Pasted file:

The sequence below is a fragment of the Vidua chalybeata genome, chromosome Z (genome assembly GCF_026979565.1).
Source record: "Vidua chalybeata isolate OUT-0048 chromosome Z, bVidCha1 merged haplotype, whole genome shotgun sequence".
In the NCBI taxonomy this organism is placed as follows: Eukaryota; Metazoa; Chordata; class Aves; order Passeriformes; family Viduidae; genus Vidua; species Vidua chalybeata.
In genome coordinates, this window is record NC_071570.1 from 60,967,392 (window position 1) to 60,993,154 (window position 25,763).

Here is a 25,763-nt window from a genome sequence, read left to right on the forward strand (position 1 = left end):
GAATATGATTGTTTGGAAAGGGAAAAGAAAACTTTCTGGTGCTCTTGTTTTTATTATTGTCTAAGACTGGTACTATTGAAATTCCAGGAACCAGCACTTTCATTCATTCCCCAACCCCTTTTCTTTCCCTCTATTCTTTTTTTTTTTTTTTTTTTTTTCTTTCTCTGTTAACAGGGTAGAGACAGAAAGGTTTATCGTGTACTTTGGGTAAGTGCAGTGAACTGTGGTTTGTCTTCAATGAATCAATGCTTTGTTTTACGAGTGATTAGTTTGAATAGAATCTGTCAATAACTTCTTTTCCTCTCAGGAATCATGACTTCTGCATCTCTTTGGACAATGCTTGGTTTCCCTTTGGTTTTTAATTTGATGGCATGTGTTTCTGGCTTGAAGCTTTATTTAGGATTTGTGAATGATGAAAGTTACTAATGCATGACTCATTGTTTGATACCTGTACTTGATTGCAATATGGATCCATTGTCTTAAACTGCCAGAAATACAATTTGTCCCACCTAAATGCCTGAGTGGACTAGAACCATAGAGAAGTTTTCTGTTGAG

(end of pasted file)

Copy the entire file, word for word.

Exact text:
The sequence below is a fragment of the Vidua chalybeata genome, chromosome Z (genome assembly GCF_026979565.1).
Source record: "Vidua chalybeata isolate OUT-0048 chromosome Z, bVidCha1 merged haplotype, whole genome shotgun sequence".
In the NCBI taxonomy this organism is placed as follows: Eukaryota; Metazoa; Chordata; class Aves; order Passeriformes; family Viduidae; genus Vidua; species Vidua chalybeata.
In genome coordinates, this window is record NC_071570.1 from 60,967,392 (window position 1) to 60,993,154 (window position 25,763).

Here is a 25,763-nt window from a genome sequence, read left to right on the forward strand (position 1 = left end):
GAATATGATTGTTTGGAAAGGGAAAAGAAAACTTTCTGGTGCTCTTGTTTTTATTATTGTCTAAGACTGGTACTATTGAAATTCCAGGAACCAGCACTTTCATTCATTCCCCAACCCCTTTTCTTTCCCTCTATTCTTTTTTTTTTTTTTTTTTTTTTCTTTCTCTGTTAACAGGGTAGAGACAGAAAGGTTTATCGTGTACTTTGGGTAAGTGCAGTGAACTGTGGTTTGTCTTCAATGAATCAATGCTTTGTTTTACGAGTGATTAGTTTGAATAGAATCTGTCAATAACTTCTTTTCCTCTCAGGAATCATGACTTCTGCATCTCTTTGGACAATGCTTGGTTTCCCTTTGGTTTTTAATTTGATGGCATGTGTTTCTGGCTTGAAGCTTTATTTAGGATTTGTGAATGATGAAAGTTACTAATGCATGACTCATTGTTTGATACCTGTACTTGATTGCAATATGGATCCATTGTCTTAAACTGCCAGAAATACAATTTGTCCCACCTAAATGCCTGAGTGGACTAGAACCATAGAGAAGTTTTCTGTTGAG